If spaghetti is Italian, why is it sold by Franco-American?

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Dear Cecil: Recently some friends and I were puzzling over various questions of great ontological import, such as the Meaning of Life and What Is Time?, and reached satisfying conclusions on all except the following, which proved to be a real stumper: If spaghetti is a dish of Italian descent, so to speak, then to what or to whom does the “Franco-" in “Franco-American” brand refer? Emily Litella, Washington, D.C.


Illustration by Slug Signorino

Cecil replies:

When I was younger and had not yet achieved Buddha nature, Emily, this question used to haunt me, along with whether your Louisville Slugger would really splinter if you swung it with the trademark toward the front. My theory at the time (honest) was that Franco-American spaghetti was the last vestige of a native Gallic pasta that had been brutally suppressed by the Italian macaroni barons. Alas, the truth is disappointingly mundane. It seems that Franco-American was the invention of one Alphonse Biardot, who emigrated from France around 1880 or so.

Evidently of a musical nature (he named one of his sons Octave), Biardot’s real forte proved to be in the prepared foods biz. In 1886 he established Biardot’s Franco-American Food Co. in Jersey City, New Jersey, and promptly began churning out a line of soups of such quality that he soon became the dominant force in U.S. soupmaking. Eventually he branched out into consommes and bouillons and something called “spaghetti a la milanaise,” all of which were doing a pretty brisk business when the company was bought out by Campbell Soup in 1921. Franco-American soups were sold as late as the 1950s, but eventually they bit the dust, leaving F-A (which is no longer a separate company but merely a brand name used by Campbell’s “grocery business unit”) with a line of pasta products and a somewhat incongruous name.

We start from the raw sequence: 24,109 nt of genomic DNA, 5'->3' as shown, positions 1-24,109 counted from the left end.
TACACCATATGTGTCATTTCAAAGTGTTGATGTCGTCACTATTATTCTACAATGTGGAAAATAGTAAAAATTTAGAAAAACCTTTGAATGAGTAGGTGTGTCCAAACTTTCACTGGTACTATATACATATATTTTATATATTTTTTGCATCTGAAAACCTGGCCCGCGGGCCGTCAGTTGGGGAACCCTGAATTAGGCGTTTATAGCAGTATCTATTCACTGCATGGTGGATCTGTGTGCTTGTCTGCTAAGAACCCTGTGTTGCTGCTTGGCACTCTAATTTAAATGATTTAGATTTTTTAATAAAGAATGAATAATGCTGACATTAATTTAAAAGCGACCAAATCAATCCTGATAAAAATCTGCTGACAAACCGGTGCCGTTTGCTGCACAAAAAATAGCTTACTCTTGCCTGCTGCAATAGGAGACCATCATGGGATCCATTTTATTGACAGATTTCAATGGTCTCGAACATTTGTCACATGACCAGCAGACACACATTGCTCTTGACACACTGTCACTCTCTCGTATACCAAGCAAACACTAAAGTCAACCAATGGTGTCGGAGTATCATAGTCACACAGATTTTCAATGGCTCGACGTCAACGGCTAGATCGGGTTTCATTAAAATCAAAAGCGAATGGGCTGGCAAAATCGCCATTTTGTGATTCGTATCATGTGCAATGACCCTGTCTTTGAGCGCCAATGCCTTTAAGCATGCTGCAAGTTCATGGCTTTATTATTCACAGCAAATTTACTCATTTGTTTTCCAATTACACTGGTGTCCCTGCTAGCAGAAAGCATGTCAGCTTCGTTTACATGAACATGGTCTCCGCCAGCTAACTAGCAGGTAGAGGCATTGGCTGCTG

In my day the F-A mainstay was straightforward spaghetti, albeit spaghetti that had been doused with sugar and dyed an improbable day-glo orange, but in later years Franco-American introduced the unforgettable SpaghettiOs, which did for the eating experience what Grant did for Vicksburg. Recently even greater heights were reached with the appearance of Spaghetti UFOs, which are shaped like little space vehicles, demonstrating yet again the vast cultural chasm that separates me from the coming generation.

Tradition has it (has it incorrectly, too, but let’s not get ahead of ourselves) that pasta first reached Europe when Marco Polo brought noodles from China early in the 14th century — which implies that America’s favorite lunchtime dish should really be called Sino-American spaghetti. In fact, however, this seems to be a baseless slander against the inventiveness of the Italian people. Pasta was well known during the time of the Roman empire; Cicero loved the stuff. Whether he would approve of what Franco-American has done with it we can only guess. But I suspect that as a loyal son of Italy (and a big-hearted guy to boot), he’d be only too happy to give the credit to the French.

One reason why “you say to-may-to, I say to-mah-to” could not have been a hit in first-century Rome

Dear Cecil:

While you did a neat job of debunking the myth that Marco Polo dragged noodles to Genoa in the 14th century, you might also have mentioned that the red goop (or, in the case of F-A, orange goop) one traditionally associates with Italian spaghetti is made from tomatoes, a native of the New World that wasn’t introduced to Europe until after the conquest of Mexico in 1522. So what did the Italians do with their noodles before tomatoes? I suspect they messed with those whitish clam sauces, creams, butter, etc. I am quite sure they at no time entertained the use of cornstarch, probably the grossest culinary sin committed upon spaghetti sauce in Los Angeles today. Regardless, it is interesting to think that all the red things we associate with Italian food today, including pizza, couldn’t have existed had it not been for that contact between Spain and the Aztec empire more than 400 years ago.

Now it’s my turn to ask a question. I’ll readily admit you may be the F. Bacon of our age, but you must, in fact, resort to regular research from time to time. What are your most frequently used sources?

—Sean M., Los Angeles

The Lord and I chat frequently. She’s a font of information, but the phone bills are murder.

Cecil Adams

Send questions to Cecil via cecil@straightdope.com.